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story.lead_photo.caption The old general store at Mountain Village 1890 was moved to the Bull Shoals property from Buford, a dozen miles southeast.

BULL SHOALS -- It's debatable how good the Good Old Days actually were, before such latter-day blessings as modern medicine, labor-saving devices and air conditioning. But nostalgia for the past, whether real or imagined, sparks interest in attractions that aim to transport visitors back in time.

That's the appeal of Mountain Village 1890, also the site of one of northern Arkansas' caverns open to cave-curious tourists. The village's antique buildings are being refurbished, so most interiors are temporarily closed. That leads to the good news that strolling the grounds is free of charge. The weathered exteriors amply evoke supposedly simpler times, with informative signs about each structure.

Entry is through a former rail depot, built in 1903 at Pyatt when the Missouri Pacific Line first came through northern Arkansas. The village's only building that has been remodeled, it displays such original artifacts as the waiting bench by the wood stove and the baggage cart out front. Next to the depot stands a steam locomotive that was once a yard engine for the Acme Brick Co. in Perla.

Open to the public and well worth a look inside for its potpourri of merchandise is the general store, dating to 1889 and moved here from Buford, a dozen miles to the southeast. Wagon wheels were taken apart to build the coal-oil barrel and scales outside, as well as the bars on the windows.

"Some of the items sold were charred kegs for aging moonshine liquor, socks, overalls, corn meal, patent medicines, tobacco and hardware," according to the sign out front. "The post office was also in the general store. The safe was considered by many to be safer than the bank, and customers were allowed to use it."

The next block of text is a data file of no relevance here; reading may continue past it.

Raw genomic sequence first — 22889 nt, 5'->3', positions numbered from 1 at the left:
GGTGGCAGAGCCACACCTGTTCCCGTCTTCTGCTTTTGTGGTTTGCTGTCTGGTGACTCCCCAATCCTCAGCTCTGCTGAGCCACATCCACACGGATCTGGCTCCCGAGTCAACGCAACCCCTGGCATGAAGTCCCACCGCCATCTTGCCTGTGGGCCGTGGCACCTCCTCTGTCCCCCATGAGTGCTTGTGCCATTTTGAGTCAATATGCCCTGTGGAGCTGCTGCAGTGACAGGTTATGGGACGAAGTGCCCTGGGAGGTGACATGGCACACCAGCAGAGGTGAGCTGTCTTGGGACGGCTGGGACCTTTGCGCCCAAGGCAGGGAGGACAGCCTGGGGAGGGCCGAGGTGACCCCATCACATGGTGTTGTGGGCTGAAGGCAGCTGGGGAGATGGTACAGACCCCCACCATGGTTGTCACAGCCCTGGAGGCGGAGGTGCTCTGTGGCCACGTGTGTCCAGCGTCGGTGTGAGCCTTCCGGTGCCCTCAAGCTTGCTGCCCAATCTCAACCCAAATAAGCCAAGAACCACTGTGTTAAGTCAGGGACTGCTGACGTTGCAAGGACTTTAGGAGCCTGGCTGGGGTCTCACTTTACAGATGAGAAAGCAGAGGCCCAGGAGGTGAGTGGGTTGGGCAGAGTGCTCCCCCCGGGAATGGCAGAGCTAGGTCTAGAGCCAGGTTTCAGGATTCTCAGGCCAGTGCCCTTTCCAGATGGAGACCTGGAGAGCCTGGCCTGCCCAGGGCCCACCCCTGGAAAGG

Nearby is a former bank, which also served as a doctor's office. Built in Ash Flat, it "is the last remaining all-wood-frame bank building in the state of Arkansas. It was in business until 1935 when wood-frame buildings became illegal for banks."

Apparently "it was common for the doctor's office to be in a building with some other business, as he traveled by buggy or horseback from house to house and from village to village to see if anyone was sick or needed a tooth pulled."

The white church with red doors was built in 1888 in Blue Eye, which straddles the Arkansas-Missouri state line. Inside, the Bible printed in 1886 "contains seven more books than Bibles of today. The organ was built in Germany in 1881."

A dual-purpose building, the blacksmith-coffin shop contains tools "for making harness, shoes, coffins, shingles, shoeing horses and for repairing farming items. The bellows were made in the 1850s and were in use in a blacksmith's shop in Mena."

At one edge of the village, a sign for Bull Shoals Caverns makes a sales pitch for taking the half-hour tour:

"This cavern is 350 million years old and contains as verified by professional speleologists every formation that is found in any cave in the United States. Thus, this is 'many caves in one.' This cave has concrete walkways and is well lighted by hidden fixtures. The cave can be toured in Your Sunday Best."

Rest assured, however, that a coat and tie are not required for the subterranean visit.

Mountain Village 1890, 1011 C.S. Woods Blvd., Bull Shoals, is open from 10 a.m. to about 4:30 p.m. Wednesday-Sunday. It is usually open every day of the week in July. Admission to the grounds is free during current repair work on some buildings. A tour of Bull Shoals Caverns costs $15 ($8 for youngsters 6 to 11 years old, free for those 5 and under).

For more information on the village and caverns, visit bullshoalscaverns.com or call (870) 445-7177.

Weekend on 06/14/2018

Print Headline: Mountain Village 1890 transports tourists to the past

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